Pita Pal Foods LP of Houston did not report how many pounds of product are subject to the recall. The company also did not post any product photographs with the notice on the Food and Drug Administration’s website.

The recalled hummus products were made between May 30 and June 25. Pita Pal distributed the products nationwide in the United States and exported some to the United Arab Emirates.

“Consumers who have purchased products listed below with these use-by dates are urged to return them to the place of purchase for a full refund,” according to the company’s recall notice. “Consumers with questions may contact the company at 832-803-9295 or email [email protected].\” (source)

To see the full list of impacted products, please see Pita Pal Foods, LP Recalls Various Hummus and Dips Due to Possible Health Risk.

Listeria infection can be deadly, so watch for these symptoms.

So far, there are no reported illnesses in relation to the recalled products. However, symptoms of illness caused by Listeria (called listeriosis) can take a long time to appear, and infection can be very serious, as we explained in Listeria Claims a Life: What You Need to Know About This Deadly Outbreak:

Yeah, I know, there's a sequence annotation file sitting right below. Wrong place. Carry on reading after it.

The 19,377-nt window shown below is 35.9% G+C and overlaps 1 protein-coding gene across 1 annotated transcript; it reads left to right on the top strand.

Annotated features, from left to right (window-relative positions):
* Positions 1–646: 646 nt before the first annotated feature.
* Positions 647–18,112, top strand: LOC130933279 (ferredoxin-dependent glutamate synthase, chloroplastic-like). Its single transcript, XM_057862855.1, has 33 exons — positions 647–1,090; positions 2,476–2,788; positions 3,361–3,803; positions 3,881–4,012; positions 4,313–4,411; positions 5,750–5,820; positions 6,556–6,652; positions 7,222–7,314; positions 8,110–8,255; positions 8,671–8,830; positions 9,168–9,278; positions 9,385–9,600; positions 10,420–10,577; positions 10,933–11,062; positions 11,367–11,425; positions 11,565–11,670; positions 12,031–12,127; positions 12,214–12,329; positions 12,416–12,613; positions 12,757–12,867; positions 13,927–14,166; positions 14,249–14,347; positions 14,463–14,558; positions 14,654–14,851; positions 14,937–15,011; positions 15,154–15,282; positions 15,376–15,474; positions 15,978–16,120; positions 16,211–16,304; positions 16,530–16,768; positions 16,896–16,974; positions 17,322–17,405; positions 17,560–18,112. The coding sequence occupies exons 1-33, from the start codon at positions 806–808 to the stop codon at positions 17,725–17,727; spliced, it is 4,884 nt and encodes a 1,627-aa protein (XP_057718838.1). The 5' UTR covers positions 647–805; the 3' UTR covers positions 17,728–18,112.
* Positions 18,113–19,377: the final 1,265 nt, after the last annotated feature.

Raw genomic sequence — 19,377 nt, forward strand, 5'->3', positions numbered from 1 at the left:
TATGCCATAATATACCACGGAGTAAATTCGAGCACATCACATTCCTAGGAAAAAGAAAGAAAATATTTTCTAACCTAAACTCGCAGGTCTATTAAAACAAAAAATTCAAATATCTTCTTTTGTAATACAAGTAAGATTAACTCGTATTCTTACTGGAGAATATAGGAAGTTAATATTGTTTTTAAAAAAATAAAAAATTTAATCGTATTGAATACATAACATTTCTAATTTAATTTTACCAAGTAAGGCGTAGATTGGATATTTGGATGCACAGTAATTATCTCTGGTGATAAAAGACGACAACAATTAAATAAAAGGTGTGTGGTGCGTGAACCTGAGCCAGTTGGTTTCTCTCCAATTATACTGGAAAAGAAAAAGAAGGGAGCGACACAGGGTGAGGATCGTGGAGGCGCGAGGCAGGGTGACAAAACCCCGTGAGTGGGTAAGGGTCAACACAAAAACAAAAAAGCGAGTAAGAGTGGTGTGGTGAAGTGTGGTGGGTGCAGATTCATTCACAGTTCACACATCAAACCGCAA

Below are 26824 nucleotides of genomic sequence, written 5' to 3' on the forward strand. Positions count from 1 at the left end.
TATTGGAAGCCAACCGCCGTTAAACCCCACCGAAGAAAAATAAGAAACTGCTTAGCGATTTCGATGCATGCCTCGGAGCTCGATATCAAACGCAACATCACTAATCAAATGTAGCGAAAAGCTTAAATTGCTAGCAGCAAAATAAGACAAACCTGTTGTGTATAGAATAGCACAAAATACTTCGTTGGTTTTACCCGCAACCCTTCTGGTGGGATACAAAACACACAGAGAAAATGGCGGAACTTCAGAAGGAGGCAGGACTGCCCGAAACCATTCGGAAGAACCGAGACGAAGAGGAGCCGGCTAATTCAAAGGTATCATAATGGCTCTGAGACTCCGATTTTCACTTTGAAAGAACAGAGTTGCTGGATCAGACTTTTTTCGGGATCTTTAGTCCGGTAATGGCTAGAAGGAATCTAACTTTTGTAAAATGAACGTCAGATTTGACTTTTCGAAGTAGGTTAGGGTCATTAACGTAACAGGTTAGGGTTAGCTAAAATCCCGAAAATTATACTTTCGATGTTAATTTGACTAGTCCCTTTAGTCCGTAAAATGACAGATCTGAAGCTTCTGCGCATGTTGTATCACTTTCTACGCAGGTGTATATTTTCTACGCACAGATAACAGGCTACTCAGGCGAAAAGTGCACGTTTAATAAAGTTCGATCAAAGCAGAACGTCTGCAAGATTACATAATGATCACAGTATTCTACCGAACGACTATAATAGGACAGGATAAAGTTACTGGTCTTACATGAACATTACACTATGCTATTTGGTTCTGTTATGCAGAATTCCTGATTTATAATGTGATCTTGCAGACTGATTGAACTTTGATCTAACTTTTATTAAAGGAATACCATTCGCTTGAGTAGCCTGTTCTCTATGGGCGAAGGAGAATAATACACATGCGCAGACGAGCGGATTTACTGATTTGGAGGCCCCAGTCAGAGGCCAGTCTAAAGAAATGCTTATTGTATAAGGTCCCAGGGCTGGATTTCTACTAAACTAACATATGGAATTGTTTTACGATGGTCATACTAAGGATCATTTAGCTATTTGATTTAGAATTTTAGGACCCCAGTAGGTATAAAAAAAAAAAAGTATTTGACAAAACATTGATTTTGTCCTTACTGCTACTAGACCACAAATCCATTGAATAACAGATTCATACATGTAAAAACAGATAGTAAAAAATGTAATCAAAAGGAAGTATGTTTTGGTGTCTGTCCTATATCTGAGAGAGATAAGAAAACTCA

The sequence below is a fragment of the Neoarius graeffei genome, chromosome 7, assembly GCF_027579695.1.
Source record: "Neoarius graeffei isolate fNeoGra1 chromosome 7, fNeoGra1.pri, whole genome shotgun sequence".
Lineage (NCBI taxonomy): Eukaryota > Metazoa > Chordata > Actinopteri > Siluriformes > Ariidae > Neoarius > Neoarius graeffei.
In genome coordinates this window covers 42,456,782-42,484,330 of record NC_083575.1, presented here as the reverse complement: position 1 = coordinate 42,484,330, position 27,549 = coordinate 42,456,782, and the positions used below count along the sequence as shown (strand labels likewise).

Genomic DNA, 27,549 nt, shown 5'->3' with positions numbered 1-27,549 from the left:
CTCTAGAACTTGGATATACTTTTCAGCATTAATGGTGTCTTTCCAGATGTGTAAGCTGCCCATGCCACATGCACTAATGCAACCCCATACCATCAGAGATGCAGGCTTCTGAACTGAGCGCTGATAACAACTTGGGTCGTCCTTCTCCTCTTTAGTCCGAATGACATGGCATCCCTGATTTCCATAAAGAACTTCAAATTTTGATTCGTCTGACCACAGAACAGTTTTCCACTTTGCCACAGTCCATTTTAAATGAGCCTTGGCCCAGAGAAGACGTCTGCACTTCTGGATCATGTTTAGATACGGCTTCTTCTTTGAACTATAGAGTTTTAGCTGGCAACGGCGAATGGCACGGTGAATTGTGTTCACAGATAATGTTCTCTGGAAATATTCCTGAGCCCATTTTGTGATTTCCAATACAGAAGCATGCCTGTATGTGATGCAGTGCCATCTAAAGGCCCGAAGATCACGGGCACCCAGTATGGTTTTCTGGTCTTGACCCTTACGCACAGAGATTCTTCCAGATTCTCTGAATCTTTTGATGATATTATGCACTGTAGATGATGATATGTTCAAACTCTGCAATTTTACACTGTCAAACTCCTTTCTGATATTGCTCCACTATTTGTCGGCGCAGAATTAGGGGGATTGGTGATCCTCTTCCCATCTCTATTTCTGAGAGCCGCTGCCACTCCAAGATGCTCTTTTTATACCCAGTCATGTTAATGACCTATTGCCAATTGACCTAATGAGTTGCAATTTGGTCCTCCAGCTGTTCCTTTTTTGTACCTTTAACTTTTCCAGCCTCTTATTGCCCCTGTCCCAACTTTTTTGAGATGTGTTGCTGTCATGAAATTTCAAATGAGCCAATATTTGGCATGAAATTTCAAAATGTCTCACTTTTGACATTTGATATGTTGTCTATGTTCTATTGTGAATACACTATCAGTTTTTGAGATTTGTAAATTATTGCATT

People with invasive listeriosis usually report symptoms starting 1 to 4 weeks after eating food contaminated with Listeria; some people have reported symptoms starting as late as 70 days after exposure or as early as the same day of exposure.

Not everyone exposed to Listeria gets sick from it, but when they do, it can cause serious illness. About 94 percent of people who develop listeriosis – the name of the infection the bacteria causes- end up in the hospital. Approximately one in five victims who become sick from Listeria die from the infection.

If you believe you have been infected with Listeria, experts recommend seeking medical care and tell the doctor about any contaminated food you may have consumed within the last two months. Listeriosis is usually diagnosed when a bacterial culture grows Listeria from a body tissue or fluid, such as blood, spinal fluid, or the placenta. The infection is treated with antibiotics.